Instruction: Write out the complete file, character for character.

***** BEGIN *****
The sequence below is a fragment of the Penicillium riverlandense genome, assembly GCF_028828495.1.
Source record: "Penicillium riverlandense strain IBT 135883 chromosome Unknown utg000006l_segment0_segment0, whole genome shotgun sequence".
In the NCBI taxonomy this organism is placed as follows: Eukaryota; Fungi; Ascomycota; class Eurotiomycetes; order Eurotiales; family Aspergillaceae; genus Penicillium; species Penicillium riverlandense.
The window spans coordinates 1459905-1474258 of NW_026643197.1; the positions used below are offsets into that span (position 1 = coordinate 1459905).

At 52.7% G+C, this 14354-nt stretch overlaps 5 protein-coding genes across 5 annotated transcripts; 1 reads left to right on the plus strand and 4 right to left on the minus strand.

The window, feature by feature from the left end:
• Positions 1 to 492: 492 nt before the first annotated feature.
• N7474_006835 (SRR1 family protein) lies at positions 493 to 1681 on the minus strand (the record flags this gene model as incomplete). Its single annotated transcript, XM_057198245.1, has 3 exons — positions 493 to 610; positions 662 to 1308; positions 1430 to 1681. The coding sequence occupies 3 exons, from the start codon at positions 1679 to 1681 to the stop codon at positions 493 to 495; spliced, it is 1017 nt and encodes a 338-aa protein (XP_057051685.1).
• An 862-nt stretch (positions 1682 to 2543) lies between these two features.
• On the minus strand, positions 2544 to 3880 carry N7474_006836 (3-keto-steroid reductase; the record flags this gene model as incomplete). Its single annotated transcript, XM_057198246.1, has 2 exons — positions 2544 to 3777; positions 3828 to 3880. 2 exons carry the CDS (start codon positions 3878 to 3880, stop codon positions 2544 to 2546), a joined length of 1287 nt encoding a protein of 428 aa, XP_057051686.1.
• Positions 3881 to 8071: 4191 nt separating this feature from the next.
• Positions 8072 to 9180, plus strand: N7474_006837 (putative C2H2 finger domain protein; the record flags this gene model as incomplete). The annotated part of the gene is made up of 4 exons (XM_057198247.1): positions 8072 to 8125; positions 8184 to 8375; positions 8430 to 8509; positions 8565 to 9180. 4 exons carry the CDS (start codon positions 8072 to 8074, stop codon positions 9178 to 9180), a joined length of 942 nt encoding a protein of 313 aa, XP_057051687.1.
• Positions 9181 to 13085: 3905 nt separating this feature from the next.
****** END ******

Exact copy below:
The sequence below is a fragment of the Penicillium riverlandense genome, assembly GCF_028828495.1.
Source record: "Penicillium riverlandense strain IBT 135883 chromosome Unknown utg000006l_segment0_segment0, whole genome shotgun sequence".
In the NCBI taxonomy this organism is placed as follows: Eukaryota; Fungi; Ascomycota; class Eurotiomycetes; order Eurotiales; family Aspergillaceae; genus Penicillium; species Penicillium riverlandense.
The window spans coordinates 1459905-1474258 of NW_026643197.1; the positions used below are offsets into that span (position 1 = coordinate 1459905).

At 52.7% G+C, this 14354-nt stretch overlaps 5 protein-coding genes across 5 annotated transcripts; 1 reads left to right on the plus strand and 4 right to left on the minus strand.

The window, feature by feature from the left end:
• Positions 1 to 492: 492 nt before the first annotated feature.
• N7474_006835 (SRR1 family protein) lies at positions 493 to 1681 on the minus strand (the record flags this gene model as incomplete). Its single annotated transcript, XM_057198245.1, has 3 exons — positions 493 to 610; positions 662 to 1308; positions 1430 to 1681. The coding sequence occupies 3 exons, from the start codon at positions 1679 to 1681 to the stop codon at positions 493 to 495; spliced, it is 1017 nt and encodes a 338-aa protein (XP_057051685.1).
• An 862-nt stretch (positions 1682 to 2543) lies between these two features.
• On the minus strand, positions 2544 to 3880 carry N7474_006836 (3-keto-steroid reductase; the record flags this gene model as incomplete). Its single annotated transcript, XM_057198246.1, has 2 exons — positions 2544 to 3777; positions 3828 to 3880. 2 exons carry the CDS (start codon positions 3878 to 3880, stop codon positions 2544 to 2546), a joined length of 1287 nt encoding a protein of 428 aa, XP_057051686.1.
• Positions 3881 to 8071: 4191 nt separating this feature from the next.
• Positions 8072 to 9180, plus strand: N7474_006837 (putative C2H2 finger domain protein; the record flags this gene model as incomplete). The annotated part of the gene is made up of 4 exons (XM_057198247.1): positions 8072 to 8125; positions 8184 to 8375; positions 8430 to 8509; positions 8565 to 9180. 4 exons carry the CDS (start codon positions 8072 to 8074, stop codon positions 9178 to 9180), a joined length of 942 nt encoding a protein of 313 aa, XP_057051687.1.
• Positions 9181 to 13085: 3905 nt separating this feature from the next.